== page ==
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Ann Penelope Marston (August 7, 1938 – March 6, 1971) was an American archery champion, beauty pageant contestant and rock band manager. She was the U.S.A. National Archery Champion from 1949 to 1960, and was the first woman professional archer.

Born in England, Marston won her first target archery title there when she was 9. In 1948, at age 10, she appeared in a short documentary film called Junior Toxopholist, practicing archery with her father Frank Marston. The film was produced by Pathé News.

One week after moving to Wyandotte, Michigan, with her parents in 1949, she won her Cadet archery title, breaking all records as a junior until 1953. She was hospitalized for a week in 1951 and that resulted in a diagnosis of Type 1 diabetes. She was insulin dependent until her death.

In 1954, she began competing in the Adult division at the age of 15; she competed in the National Field Tournament and won, establishing three new records. Marston won a total of 11 national archery titles and established all-time records; she was also an accomplished singer and horsewoman.

With her bow and arrow, Marston was pictured on the cover of the August 8, 1955, edition of Sports Illustrated. She appeared on many national TV shows, including The Ed Sullivan Show, Captain Kangaroo, Who Do You Trust?, The Linkletter Show, The Today Show, You Asked For It, The Ernie Kovacs Show, and Truth or Consequences.

She was elected to the Michigan Sports Hall of Fame, and was its youngest member.

Marston won the Miss Michigan title in 1959, and competed in the Miss America 1960 pageant, where her archery performance won the talent award. In 1962, she appeared with her father in a nine minute documentary film for Paramount Pictures called Bow Jests. Shortly thereafter, her vision began to deteriorate, and she had to retire from competitive archery.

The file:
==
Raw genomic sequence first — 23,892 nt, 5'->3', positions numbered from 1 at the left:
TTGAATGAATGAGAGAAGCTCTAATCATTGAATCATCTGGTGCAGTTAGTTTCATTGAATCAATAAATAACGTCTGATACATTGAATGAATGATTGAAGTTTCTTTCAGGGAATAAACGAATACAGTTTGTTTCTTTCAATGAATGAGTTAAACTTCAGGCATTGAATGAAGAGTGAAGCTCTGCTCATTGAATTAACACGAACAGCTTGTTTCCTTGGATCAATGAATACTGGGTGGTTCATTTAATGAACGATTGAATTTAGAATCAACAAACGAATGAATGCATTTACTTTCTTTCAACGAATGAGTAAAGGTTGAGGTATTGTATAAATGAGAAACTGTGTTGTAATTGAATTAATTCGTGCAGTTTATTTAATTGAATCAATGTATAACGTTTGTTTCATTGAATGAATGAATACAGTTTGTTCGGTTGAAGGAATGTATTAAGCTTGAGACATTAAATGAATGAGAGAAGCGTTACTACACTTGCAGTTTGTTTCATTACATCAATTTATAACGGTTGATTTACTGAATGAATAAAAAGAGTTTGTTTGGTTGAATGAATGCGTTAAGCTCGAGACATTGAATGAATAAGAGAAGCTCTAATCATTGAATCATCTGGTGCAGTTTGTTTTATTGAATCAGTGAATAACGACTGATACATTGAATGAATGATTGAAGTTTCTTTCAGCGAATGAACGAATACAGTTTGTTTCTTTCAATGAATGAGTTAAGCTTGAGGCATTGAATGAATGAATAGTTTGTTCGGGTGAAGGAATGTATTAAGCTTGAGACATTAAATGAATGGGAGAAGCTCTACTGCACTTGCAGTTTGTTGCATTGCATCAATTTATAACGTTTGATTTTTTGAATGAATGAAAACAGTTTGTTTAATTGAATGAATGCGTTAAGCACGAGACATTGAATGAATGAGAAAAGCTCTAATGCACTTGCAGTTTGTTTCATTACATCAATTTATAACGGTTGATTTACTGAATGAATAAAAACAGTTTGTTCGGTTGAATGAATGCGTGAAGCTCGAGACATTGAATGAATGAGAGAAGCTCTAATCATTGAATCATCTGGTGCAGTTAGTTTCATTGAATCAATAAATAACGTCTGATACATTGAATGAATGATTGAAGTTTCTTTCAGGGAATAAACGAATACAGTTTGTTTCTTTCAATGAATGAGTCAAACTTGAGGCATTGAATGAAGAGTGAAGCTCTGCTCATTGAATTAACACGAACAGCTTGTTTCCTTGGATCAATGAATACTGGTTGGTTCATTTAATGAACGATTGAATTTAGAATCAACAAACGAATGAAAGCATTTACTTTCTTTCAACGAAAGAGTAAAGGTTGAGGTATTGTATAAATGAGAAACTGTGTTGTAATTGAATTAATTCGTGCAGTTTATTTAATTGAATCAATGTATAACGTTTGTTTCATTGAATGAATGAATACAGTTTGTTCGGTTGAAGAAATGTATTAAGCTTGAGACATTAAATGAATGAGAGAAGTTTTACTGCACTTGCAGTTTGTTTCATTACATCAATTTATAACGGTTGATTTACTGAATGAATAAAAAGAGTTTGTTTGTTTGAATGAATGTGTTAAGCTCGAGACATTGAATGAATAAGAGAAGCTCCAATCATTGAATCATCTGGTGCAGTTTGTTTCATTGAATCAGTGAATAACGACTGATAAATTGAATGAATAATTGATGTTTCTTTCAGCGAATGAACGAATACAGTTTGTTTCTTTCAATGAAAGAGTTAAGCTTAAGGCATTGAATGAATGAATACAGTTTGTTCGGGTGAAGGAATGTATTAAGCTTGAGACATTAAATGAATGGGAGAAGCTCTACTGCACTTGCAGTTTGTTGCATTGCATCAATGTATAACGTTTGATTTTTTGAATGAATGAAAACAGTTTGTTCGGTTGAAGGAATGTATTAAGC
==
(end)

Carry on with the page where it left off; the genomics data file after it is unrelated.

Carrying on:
In 1962, she was appearing at a rodeo in Fort Madison, Iowa when she was trampled by an escaped bull. She was hospitalized with three broken ribs and a deep laceration on her leg. Her father, who tried to defend her from the bull, was badly bruised. They filed a lawsuit, and in 1965, as the result of a jury trial, Ann was awarded $12,000 and her father $2,000. She shared the proceeds equally with her father, and they both received $7000 minus lawyer's fees

In late 1963, like millions of American young people, she became an enthusiastic fan of The Beatles. She wrote a lengthy letter to George Harrison, bought all their albums, and compiled a scrap book with photos of each of them and details about their individual quirks and personal lives. The Beatles first performed in Detroit on September 6, 1964. Due to her local celebrity status, she had a half hour phone conversation with John Lennon, attended their press conference and saw the concert. That day represented a turning point in her life, and she shifted from professional archer to rock band promoter.

In the mid 1960s, she became the manager of several rock bands including the MC5, and continued performing as a singer. In 1965, she booked the MC5 as the opening act for the Dave Clark 5, which was a career breakthrough for the band. Realizing that she was unable to take the band to national stardom due to her health problems, she stepped aside as manager, and John Sinclair took over that role.

About two years before her death, she became almost completely blind because of complications of diabetes. She died from a stroke, caused by diabetes, at age 32. Her friend Joe DiMaggio attended her funeral, and Johnny Carson sent flowers. There were 100 cars in her funeral procession.

She was inducted into the Archery Hall of Fame in 1978.

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